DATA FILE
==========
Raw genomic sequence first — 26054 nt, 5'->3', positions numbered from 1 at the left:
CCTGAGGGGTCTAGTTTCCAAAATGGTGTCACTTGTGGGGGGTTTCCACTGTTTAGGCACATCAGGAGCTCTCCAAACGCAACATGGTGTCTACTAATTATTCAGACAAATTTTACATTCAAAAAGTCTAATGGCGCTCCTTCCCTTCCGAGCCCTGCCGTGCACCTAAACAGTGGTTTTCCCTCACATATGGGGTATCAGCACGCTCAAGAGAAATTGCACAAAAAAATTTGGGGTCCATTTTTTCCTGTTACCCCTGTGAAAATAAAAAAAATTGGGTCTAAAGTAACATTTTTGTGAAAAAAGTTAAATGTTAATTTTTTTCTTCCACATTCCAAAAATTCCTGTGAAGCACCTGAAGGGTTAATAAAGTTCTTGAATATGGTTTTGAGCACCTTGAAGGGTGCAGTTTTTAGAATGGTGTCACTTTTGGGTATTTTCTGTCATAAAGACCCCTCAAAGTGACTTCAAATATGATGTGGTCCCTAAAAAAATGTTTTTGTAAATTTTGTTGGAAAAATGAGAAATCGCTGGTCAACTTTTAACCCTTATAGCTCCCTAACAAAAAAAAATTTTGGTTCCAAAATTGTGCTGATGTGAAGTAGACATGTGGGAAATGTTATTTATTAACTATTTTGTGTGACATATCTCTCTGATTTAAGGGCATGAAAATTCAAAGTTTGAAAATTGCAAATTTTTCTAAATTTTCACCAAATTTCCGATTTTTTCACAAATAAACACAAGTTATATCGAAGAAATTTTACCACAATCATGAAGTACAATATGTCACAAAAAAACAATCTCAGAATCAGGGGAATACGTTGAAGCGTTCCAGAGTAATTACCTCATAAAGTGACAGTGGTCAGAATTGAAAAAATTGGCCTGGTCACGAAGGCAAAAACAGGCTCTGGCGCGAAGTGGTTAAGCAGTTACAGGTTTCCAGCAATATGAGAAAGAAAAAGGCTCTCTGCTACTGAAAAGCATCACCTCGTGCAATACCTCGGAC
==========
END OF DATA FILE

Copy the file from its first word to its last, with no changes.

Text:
Raw genomic sequence first — 26054 nt, 5'->3', positions numbered from 1 at the left:
CCTGAGGGGTCTAGTTTCCAAAATGGTGTCACTTGTGGGGGGTTTCCACTGTTTAGGCACATCAGGAGCTCTCCAAACGCAACATGGTGTCTACTAATTATTCAGACAAATTTTACATTCAAAAAGTCTAATGGCGCTCCTTCCCTTCCGAGCCCTGCCGTGCACCTAAACAGTGGTTTTCCCTCACATATGGGGTATCAGCACGCTCAAGAGAAATTGCACAAAAAAATTTGGGGTCCATTTTTTCCTGTTACCCCTGTGAAAATAAAAAAAATTGGGTCTAAAGTAACATTTTTGTGAAAAAAGTTAAATGTTAATTTTTTTCTTCCACATTCCAAAAATTCCTGTGAAGCACCTGAAGGGTTAATAAAGTTCTTGAATATGGTTTTGAGCACCTTGAAGGGTGCAGTTTTTAGAATGGTGTCACTTTTGGGTATTTTCTGTCATAAAGACCCCTCAAAGTGACTTCAAATATGATGTGGTCCCTAAAAAAATGTTTTTGTAAATTTTGTTGGAAAAATGAGAAATCGCTGGTCAACTTTTAACCCTTATAGCTCCCTAACAAAAAAAAATTTTGGTTCCAAAATTGTGCTGATGTGAAGTAGACATGTGGGAAATGTTATTTATTAACTATTTTGTGTGACATATCTCTCTGATTTAAGGGCATGAAAATTCAAAGTTTGAAAATTGCAAATTTTTCTAAATTTTCACCAAATTTCCGATTTTTTCACAAATAAACACAAGTTATATCGAAGAAATTTTACCACAATCATGAAGTACAATATGTCACAAAAAAACAATCTCAGAATCAGGGGAATACGTTGAAGCGTTCCAGAGTAATTACCTCATAAAGTGACAGTGGTCAGAATTGAAAAAATTGGCCTGGTCACGAAGGCAAAAACAGGCTCTGGCGCGAAGTGGTTAAGCAGTTACAGGTTTCCAGCAATATGAGAAAGAAAAAGGCTCTCTGCTACTGAAAAGCATCACCTCGTGCAATACCTCGGAC